Andy Smarick’s dazzling new “AEI Education Stimulus Watch,” bringing readers up to speed on all things edu-stimulus, is out today. It provides a vivid look at the Race to the Top (RTT) landscape; in particular, combining Andy’s principled enthusiasm for RTT with his careful attention to how the program is playing out. Readers will find especially useful his attention to the challenges of program design, ED execution, and political gamesmanship. (Full disclosure: As the report’s title implies, it is written for and published by my AEI Education shop).
I found Andy’s piece especially thought-provoking, as I’ve been on the road the past couple weeks talking about my new book. My travels have involved visiting a number of RTT finalists. In all of them, I’ve had the chance to catch up with friends and colleagues involved in their state’s bid. Those discussions have clarified for me six observations worth noting. I’ll chat about a few below and finish up tomorrow.
One, casual observers may not be tracking the intriguing gamesmanship that’s unfolding among reform-minded state legislators, SEA officials, key supes, and their allies. In places like Colorado, some important insiders have long thought it might be useful to lose in Round 1 but with some clear signals as to where the state came up short, hoping that might help build legislative backing for tough-to-sell measures. Others, there and elsewhere, suspect a defeat might be more like letting the air out of a balloon, and that it will be hard to garner enthusiasm for substantial new efforts before the Round 2 application deadline.
Two, everyone has long been bemused (and impressed) at how much leverage RTT chief Joanne Weiss has gotten with dollars that actually aren’t that big in the edu-scheme. Especially given that RTT winnings will entail a four-year payout, the actual outlay for most states amounts to no more than 1 to 2 percent of annual edu-spending. In Louisiana, for instance, full funding of the request would amount to about $80 million a year, in a state with a K-12 budget of $6.5 billion. The key thing to remember is that legislatures, like school boards, eat their seed corn by the bushel by pushing every possible dollar into current operations (e.g. across-the-board hiring and salaries). So, funds for even seemingly small-bore investments like data systems or the ability to incubate new school operations are tough for strategic leaders to carve out. One of RTT’s great virtues is that, by encouraging states to link proposed outlays to specific infrastructure investments, it has created opportunities for far-sighted state leaders. This is pretty much an unmitigated blessing. (Unfortunately, it’s also exactly the opposite of what 95%+ of the $100 billion in edu-stimulus spending did).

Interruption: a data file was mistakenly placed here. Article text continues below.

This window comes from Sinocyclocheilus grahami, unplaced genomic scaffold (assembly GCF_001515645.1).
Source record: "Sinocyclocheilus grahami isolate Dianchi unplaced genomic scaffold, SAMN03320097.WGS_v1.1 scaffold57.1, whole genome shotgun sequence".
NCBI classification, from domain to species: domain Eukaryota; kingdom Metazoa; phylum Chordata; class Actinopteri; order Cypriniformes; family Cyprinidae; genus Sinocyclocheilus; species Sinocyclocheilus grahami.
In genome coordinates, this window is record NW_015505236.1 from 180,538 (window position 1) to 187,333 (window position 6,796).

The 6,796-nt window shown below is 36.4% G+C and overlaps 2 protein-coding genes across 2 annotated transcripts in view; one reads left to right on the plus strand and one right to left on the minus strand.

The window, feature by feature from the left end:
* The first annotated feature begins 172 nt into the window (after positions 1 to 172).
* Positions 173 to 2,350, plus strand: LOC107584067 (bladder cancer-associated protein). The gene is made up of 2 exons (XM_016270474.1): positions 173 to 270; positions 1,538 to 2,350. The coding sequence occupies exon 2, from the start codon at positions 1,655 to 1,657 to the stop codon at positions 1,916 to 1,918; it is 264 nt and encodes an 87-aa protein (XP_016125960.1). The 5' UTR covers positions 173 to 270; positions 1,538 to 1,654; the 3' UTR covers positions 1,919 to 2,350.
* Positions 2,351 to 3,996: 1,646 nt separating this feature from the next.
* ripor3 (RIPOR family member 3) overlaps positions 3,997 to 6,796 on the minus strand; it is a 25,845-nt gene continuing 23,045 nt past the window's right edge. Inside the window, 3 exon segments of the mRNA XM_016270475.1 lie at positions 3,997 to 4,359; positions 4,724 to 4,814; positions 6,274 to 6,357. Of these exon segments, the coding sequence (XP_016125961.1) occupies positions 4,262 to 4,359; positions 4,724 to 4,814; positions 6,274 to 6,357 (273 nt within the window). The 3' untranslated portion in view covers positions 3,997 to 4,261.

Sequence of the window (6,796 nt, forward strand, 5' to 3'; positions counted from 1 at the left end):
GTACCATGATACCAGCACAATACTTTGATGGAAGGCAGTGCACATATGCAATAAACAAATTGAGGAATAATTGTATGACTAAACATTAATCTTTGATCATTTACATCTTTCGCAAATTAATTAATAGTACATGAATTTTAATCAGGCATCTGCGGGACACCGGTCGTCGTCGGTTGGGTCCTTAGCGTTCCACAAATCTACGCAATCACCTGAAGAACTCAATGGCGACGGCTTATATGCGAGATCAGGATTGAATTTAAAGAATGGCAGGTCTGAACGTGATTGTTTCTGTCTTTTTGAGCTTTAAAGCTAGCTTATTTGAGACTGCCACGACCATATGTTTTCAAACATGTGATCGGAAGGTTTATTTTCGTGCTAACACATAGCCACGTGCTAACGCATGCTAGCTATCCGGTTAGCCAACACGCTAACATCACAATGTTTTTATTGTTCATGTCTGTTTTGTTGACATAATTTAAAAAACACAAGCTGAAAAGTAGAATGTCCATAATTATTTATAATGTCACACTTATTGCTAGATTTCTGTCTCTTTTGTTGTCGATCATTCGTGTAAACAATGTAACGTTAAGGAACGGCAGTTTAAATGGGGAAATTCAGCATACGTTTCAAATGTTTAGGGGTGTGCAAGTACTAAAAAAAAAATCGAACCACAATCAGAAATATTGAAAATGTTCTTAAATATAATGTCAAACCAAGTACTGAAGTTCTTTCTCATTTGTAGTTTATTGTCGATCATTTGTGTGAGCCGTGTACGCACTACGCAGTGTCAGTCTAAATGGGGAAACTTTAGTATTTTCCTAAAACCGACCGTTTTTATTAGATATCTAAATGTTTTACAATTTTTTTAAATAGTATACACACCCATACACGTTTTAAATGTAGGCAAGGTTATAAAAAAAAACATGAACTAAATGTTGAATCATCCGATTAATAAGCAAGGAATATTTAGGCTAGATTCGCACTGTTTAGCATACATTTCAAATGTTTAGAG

Third, as frequently noted, the RTT competition has powerfully leveraged the irrational “animal spirits” of states leaders and reformers. An interesting wrinkle that struck home is the parallel to NCLB restructuring. As Checker Finn and I noted several years ago in No Remedy Left Behind, one could observe something of a “Wizard of Oz” effect with NCLB restructuring; namely, the reaction to the threat of sanctions seemed disproportionate to their actual severity. We wondered what would happen later, when experience made clear how mild NCLB restructuring typically was. We suspected that greater familiarity would tear away the curtain, exposing the little man at the levers and diluting the response. I think that experience showed this is just what happened in most states. Now, with RTT, the question is whether the energy generated by RTT’s flashy marketing and exterior can be sustained once legislators, superintendents, union chiefs, and reformers get a look at the list of winners, the actual dollar amounts, and the associated requirements. We’ll have to wait and see.
The opinions expressed in Rick Hess Straight Up are strictly those of the author(s) and do not reflect the opinions or endorsement of Editorial Projects in Education, or any of its publications.